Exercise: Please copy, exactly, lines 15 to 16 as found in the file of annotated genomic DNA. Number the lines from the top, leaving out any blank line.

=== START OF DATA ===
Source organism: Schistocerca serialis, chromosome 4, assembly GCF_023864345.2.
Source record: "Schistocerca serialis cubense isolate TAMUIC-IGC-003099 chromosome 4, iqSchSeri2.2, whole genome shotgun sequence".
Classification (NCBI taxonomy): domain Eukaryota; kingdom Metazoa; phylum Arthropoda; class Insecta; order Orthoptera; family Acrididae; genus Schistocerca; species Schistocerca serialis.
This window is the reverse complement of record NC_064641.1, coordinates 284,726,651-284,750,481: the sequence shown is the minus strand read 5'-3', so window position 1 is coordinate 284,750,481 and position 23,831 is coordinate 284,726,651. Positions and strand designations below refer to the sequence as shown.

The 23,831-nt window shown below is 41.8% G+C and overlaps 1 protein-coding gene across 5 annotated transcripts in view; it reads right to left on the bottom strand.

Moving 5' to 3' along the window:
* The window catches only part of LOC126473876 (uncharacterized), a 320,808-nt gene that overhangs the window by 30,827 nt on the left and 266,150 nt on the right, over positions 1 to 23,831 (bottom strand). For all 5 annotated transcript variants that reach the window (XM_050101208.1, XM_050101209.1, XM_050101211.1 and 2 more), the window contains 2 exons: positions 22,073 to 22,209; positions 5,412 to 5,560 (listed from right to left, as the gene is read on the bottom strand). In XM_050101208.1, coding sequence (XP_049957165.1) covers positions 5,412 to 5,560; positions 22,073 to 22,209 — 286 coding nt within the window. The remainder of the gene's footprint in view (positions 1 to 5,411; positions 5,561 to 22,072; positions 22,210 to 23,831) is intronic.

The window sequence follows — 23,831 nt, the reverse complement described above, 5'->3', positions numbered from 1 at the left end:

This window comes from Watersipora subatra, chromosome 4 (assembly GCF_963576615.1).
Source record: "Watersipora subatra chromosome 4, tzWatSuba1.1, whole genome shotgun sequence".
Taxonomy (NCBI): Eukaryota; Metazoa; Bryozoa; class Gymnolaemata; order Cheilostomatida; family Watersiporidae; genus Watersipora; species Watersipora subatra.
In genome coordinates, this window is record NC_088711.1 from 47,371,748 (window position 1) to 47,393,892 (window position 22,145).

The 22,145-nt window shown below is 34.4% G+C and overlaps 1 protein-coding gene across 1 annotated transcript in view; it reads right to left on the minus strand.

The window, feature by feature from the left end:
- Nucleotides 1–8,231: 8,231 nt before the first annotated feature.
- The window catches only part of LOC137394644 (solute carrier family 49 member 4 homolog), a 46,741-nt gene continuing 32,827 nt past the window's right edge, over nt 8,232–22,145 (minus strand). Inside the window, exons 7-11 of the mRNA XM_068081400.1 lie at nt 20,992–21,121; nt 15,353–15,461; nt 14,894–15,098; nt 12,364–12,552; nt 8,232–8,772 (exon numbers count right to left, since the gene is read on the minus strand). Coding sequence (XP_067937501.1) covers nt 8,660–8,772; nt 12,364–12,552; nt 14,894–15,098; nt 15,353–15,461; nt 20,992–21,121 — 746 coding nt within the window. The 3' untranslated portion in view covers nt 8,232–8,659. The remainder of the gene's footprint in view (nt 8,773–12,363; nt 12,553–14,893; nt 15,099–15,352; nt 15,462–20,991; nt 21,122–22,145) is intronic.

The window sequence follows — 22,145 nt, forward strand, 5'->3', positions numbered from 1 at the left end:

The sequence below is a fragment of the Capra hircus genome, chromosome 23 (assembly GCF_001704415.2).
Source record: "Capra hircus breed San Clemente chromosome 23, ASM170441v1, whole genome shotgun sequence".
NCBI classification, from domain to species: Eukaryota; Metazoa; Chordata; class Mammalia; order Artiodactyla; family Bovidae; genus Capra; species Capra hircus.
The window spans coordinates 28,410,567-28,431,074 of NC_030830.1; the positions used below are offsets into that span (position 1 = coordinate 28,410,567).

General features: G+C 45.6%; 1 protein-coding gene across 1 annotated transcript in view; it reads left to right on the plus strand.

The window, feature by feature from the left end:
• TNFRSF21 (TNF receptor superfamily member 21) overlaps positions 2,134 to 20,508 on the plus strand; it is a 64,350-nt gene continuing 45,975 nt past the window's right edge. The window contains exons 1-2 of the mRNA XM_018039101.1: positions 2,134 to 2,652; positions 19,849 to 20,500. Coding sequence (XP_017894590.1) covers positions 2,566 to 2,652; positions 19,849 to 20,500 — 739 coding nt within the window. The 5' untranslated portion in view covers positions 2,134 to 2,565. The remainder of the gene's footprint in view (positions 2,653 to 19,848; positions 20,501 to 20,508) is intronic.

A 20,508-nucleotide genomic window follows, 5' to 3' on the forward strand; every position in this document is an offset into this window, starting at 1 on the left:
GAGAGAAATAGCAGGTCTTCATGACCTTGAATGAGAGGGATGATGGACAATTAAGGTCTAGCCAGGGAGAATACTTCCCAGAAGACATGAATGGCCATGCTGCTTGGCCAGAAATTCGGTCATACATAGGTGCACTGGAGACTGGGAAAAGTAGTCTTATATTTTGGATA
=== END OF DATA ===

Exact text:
- Nucleotides 1–8,231: 8,231 nt before the first annotated feature.
- The window catches only part of LOC137394644 (solute carrier family 49 member 4 homolog), a 46,741-nt gene continuing 32,827 nt past the window's right edge, over nt 8,232–22,145 (minus strand). Inside the window, exons 7-11 of the mRNA XM_068081400.1 lie at nt 20,992–21,121; nt 15,353–15,461; nt 14,894–15,098; nt 12,364–12,552; nt 8,232–8,772 (exon numbers count right to left, since the gene is read on the minus strand). Coding sequence (XP_067937501.1) covers nt 8,660–8,772; nt 12,364–12,552; nt 14,894–15,098; nt 15,353–15,461; nt 20,992–21,121 — 746 coding nt within the window. The 3' untranslated portion in view covers nt 8,232–8,659. The remainder of the gene's footprint in view (nt 8,773–12,363; nt 12,553–14,893; nt 15,099–15,352; nt 15,462–20,991; nt 21,122–22,145) is intronic.